Think Yourself to Death by Stephen Marlowe

Imagine an interstellar James Bond whose reputation as a master of disguise comes from his ability to inhabit different bodies as required.  That’s Johnny Mayhem, “Man Without a Body”, and the hero of legend in stories by Science Fiction writer Stephen Marlowe (the pen name of Milton Lesser).

Think Yourself to Death” is a Johnny Mayhem story, published in 1957 in Amazing Stories, and is set on the scorching Ophiuchus IX, a colonized planet populated by refugees from India that for a few hundred years had lost contact with the other human colonies before being rediscovered by the Galactic League, a federation of the interstellar colonized planets.  Their isolation has made the native Ophiuchans naive and overly trusting.

Being an “elan”, or a bodiless sentience, Mayhem has the challenge of finding a fresh corpse to reanimate and inhabit every month, or more frequently if possible.  Corpses tend to get a bit ripe after a few weeks, which also tends to blow his cover when he’s on the job.

Mayhem arrives on Ophiuchus IX to take a contract with the Galactic League to infiltrate a cargo operation named Denebian Exports.  The Denebians are up to no good, but the Galactic League do not know what interest the off-worlders have in the desert planet.  It’s Mayhem’s job to find out – in the body of a young woman.

The writing is heavy on dialogue, and some readers find that kind of narrative unappealing, but it does make for a fast read.

If you’re into the classic sci-fi genre, this is an entertaining quickie.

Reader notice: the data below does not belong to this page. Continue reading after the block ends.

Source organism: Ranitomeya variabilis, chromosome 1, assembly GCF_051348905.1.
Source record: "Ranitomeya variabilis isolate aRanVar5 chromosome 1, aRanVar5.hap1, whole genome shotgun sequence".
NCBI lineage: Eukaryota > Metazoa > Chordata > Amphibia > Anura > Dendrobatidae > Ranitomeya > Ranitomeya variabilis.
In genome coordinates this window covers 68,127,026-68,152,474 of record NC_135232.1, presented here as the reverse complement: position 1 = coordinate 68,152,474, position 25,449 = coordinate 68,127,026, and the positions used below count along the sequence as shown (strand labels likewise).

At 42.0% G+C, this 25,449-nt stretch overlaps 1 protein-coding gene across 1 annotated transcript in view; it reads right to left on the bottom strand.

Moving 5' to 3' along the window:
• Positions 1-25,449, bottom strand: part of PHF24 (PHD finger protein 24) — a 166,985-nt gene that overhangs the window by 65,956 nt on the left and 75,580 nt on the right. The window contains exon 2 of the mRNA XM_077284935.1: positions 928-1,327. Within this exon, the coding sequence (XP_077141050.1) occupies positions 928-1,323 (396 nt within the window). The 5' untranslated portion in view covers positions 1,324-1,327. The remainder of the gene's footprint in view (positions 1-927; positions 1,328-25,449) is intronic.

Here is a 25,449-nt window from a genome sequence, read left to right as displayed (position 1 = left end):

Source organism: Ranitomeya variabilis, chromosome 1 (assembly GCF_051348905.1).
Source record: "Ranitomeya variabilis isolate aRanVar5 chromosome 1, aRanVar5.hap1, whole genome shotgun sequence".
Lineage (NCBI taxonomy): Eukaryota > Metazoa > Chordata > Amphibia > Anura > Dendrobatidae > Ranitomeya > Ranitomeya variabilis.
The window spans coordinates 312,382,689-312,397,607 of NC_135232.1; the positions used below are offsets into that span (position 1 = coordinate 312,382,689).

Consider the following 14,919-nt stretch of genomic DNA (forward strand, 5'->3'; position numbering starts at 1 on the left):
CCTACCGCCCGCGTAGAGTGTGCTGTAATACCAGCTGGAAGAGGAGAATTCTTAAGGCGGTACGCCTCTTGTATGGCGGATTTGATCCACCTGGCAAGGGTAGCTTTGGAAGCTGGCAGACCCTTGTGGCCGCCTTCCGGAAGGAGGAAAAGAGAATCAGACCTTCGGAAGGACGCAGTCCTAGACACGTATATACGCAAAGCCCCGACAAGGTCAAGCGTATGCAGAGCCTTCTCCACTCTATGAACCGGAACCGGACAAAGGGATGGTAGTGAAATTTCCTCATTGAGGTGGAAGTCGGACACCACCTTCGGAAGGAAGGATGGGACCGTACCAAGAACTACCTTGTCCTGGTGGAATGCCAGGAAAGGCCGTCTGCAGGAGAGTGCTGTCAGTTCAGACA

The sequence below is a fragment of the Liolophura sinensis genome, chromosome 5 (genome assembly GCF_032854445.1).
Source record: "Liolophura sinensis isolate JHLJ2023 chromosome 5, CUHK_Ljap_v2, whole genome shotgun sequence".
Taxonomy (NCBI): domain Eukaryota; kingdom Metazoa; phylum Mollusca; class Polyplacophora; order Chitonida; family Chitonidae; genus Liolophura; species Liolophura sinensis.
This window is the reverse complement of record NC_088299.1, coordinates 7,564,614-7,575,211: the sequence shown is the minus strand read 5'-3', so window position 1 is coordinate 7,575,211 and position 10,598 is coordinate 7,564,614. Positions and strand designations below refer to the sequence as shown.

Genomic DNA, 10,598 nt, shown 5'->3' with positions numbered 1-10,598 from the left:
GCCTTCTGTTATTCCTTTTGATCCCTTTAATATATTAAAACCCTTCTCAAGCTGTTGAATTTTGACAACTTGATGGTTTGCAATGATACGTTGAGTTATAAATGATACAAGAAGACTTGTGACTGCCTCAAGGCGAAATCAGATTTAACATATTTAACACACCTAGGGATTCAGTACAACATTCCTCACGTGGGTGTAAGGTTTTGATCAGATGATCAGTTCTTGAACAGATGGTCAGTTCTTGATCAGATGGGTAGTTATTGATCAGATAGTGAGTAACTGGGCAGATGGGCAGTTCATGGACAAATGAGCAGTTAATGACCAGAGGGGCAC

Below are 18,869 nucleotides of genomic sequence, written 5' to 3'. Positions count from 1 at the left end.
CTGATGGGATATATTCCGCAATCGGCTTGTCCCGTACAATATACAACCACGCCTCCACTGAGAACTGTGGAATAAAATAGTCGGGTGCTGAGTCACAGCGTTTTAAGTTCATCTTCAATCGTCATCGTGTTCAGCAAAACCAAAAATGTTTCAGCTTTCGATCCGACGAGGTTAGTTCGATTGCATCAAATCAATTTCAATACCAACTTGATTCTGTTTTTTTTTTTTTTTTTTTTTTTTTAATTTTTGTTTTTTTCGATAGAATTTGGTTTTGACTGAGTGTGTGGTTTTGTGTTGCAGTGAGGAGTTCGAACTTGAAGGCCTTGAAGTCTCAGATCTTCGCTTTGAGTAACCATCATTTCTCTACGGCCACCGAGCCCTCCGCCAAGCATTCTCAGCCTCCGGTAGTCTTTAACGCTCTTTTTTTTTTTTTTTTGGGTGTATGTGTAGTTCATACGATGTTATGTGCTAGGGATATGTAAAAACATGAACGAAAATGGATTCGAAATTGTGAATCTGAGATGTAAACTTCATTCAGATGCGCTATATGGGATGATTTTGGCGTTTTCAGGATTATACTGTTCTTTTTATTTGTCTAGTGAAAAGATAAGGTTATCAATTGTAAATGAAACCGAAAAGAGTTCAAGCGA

Download the eBook at FeedBooks
Download the etext at Project Gutenberg
Download the audiobook read by Mark Nelson at Librivox.org

5 thoughts on “Think Yourself to Death by Stephen Marlowe

  1. Downloaded and read it this morning.
    Great little story.
    Quote: ” the holy man who sits in contemplation of his navel”
    Now I know what the Dalai Lama does all day.

  2. Corpses tend to get a bit ripe after a few weeks, which also tends to blow his cover when he's on the job.

    Maybe it's wrong but this made me laugh. Downloaded.

  3. I remember reading Milton Lesser. In fact he was one of the first 4 SciFi authors I ever read (the first 4 were Andre Norton, Alan E. Nourse, Sylvia Engdahl, and Milton Lesser). But I did not realize he had an alias pen name. The Lesser book I read was short, quick, rather corny and dated but the images it created have stuck with me for @40 years. In fact I stole one of his alien creatures & put it in my Great American Space fantasy which, BTW, I've been playing with for @40 years 🙂 So I guess this means I have another book to download and another author to check out. Thank you, Dileas. :))

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